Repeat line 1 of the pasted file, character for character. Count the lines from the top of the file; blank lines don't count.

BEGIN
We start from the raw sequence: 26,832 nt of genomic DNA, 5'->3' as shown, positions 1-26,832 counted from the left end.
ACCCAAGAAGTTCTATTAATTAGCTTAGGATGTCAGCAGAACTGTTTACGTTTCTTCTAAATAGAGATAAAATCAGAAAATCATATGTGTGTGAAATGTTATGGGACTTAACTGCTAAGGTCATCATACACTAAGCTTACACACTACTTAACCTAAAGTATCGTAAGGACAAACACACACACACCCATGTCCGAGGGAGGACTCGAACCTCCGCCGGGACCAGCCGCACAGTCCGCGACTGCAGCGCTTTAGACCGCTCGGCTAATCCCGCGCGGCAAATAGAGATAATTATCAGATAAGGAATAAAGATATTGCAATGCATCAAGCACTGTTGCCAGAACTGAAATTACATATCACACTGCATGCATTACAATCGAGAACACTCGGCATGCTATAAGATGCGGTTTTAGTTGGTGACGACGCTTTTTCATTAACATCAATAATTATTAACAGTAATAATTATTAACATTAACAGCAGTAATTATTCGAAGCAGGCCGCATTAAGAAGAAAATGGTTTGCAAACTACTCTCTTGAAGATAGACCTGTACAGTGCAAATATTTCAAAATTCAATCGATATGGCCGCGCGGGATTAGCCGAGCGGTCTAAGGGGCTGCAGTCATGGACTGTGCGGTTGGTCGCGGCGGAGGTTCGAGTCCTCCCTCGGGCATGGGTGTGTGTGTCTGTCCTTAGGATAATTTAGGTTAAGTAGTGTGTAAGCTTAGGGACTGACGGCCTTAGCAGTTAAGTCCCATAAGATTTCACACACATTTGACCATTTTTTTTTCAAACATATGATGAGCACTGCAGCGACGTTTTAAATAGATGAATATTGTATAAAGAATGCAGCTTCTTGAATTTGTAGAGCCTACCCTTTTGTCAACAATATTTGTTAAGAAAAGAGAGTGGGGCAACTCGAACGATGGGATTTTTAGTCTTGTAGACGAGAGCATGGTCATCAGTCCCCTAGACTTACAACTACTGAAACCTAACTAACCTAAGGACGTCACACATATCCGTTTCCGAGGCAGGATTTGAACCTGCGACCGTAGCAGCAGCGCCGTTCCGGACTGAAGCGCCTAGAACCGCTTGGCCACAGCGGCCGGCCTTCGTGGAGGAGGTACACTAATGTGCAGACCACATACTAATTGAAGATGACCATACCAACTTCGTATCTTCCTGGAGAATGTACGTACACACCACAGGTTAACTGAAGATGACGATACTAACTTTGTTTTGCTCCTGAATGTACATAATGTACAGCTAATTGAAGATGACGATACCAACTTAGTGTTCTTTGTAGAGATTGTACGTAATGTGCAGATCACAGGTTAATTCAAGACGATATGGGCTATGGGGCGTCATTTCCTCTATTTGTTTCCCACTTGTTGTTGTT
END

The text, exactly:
We start from the raw sequence: 26,832 nt of genomic DNA, 5'->3' as shown, positions 1-26,832 counted from the left end.